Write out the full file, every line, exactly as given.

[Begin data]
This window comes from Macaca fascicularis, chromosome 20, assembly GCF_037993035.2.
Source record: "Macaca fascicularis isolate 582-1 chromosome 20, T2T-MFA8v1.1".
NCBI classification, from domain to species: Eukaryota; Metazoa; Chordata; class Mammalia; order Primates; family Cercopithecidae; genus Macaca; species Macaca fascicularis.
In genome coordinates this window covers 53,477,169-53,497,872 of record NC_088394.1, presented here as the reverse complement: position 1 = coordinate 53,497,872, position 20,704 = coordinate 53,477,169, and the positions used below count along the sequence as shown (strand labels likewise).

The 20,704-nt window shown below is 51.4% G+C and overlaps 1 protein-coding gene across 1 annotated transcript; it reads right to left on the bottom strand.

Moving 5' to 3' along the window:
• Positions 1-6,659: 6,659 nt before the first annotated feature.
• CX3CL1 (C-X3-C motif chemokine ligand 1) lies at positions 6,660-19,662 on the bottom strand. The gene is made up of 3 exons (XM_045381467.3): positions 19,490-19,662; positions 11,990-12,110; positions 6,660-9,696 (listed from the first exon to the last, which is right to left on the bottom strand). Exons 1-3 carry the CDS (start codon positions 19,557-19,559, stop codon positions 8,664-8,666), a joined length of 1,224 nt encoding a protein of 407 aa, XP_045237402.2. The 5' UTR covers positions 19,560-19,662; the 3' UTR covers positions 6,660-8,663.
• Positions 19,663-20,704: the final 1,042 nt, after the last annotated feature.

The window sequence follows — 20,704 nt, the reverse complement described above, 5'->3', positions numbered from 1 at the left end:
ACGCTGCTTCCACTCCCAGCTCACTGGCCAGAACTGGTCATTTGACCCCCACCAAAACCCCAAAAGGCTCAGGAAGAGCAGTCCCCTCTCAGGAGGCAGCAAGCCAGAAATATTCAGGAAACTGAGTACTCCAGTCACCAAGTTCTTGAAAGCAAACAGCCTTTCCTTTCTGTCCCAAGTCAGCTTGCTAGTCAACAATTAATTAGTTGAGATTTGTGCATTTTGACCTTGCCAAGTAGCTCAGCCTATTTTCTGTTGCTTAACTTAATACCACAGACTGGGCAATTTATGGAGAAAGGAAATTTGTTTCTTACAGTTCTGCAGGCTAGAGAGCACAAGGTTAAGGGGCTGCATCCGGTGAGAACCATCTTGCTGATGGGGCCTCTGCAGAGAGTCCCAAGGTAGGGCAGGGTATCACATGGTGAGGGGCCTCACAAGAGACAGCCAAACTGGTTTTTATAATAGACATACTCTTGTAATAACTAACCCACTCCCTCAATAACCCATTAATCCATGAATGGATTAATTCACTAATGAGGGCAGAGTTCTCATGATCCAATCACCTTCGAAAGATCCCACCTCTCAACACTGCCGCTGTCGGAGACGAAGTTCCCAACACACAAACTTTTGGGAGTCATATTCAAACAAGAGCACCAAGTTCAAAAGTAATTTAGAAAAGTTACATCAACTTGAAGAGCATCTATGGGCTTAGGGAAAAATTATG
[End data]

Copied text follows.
This window comes from Macaca fascicularis, chromosome 20, assembly GCF_037993035.2.
Source record: "Macaca fascicularis isolate 582-1 chromosome 20, T2T-MFA8v1.1".
NCBI classification, from domain to species: Eukaryota; Metazoa; Chordata; class Mammalia; order Primates; family Cercopithecidae; genus Macaca; species Macaca fascicularis.
In genome coordinates this window covers 53,477,169-53,497,872 of record NC_088394.1, presented here as the reverse complement: position 1 = coordinate 53,497,872, position 20,704 = coordinate 53,477,169, and the positions used below count along the sequence as shown (strand labels likewise).

The 20,704-nt window shown below is 51.4% G+C and overlaps 1 protein-coding gene across 1 annotated transcript; it reads right to left on the bottom strand.

Moving 5' to 3' along the window:
• Positions 1-6,659: 6,659 nt before the first annotated feature.
• CX3CL1 (C-X3-C motif chemokine ligand 1) lies at positions 6,660-19,662 on the bottom strand. The gene is made up of 3 exons (XM_045381467.3): positions 19,490-19,662; positions 11,990-12,110; positions 6,660-9,696 (listed from the first exon to the last, which is right to left on the bottom strand). Exons 1-3 carry the CDS (start codon positions 19,557-19,559, stop codon positions 8,664-8,666), a joined length of 1,224 nt encoding a protein of 407 aa, XP_045237402.2. The 5' UTR covers positions 19,560-19,662; the 3' UTR covers positions 6,660-8,663.
• Positions 19,663-20,704: the final 1,042 nt, after the last annotated feature.

The window sequence follows — 20,704 nt, the reverse complement described above, 5'->3', positions numbered from 1 at the left end:
ACGCTGCTTCCACTCCCAGCTCACTGGCCAGAACTGGTCATTTGACCCCCACCAAAACCCCAAAAGGCTCAGGAAGAGCAGTCCCCTCTCAGGAGGCAGCAAGCCAGAAATATTCAGGAAACTGAGTACTCCAGTCACCAAGTTCTTGAAAGCAAACAGCCTTTCCTTTCTGTCCCAAGTCAGCTTGCTAGTCAACAATTAATTAGTTGAGATTTGTGCATTTTGACCTTGCCAAGTAGCTCAGCCTATTTTCTGTTGCTTAACTTAATACCACAGACTGGGCAATTTATGGAGAAAGGAAATTTGTTTCTTACAGTTCTGCAGGCTAGAGAGCACAAGGTTAAGGGGCTGCATCCGGTGAGAACCATCTTGCTGATGGGGCCTCTGCAGAGAGTCCCAAGGTAGGGCAGGGTATCACATGGTGAGGGGCCTCACAAGAGACAGCCAAACTGGTTTTTATAATAGACATACTCTTGTAATAACTAACCCACTCCCTCAATAACCCATTAATCCATGAATGGATTAATTCACTAATGAGGGCAGAGTTCTCATGATCCAATCACCTTCGAAAGATCCCACCTCTCAACACTGCCGCTGTCGGAGACGAAGTTCCCAACACACAAACTTTTGGGAGTCATATTCAAACAAGAGCACCAAGTTCAAAAGTAATTTAGAAAAGTTACATCAACTTGAAGAGCATCTATGGGCTTAGGGAAAAATTATG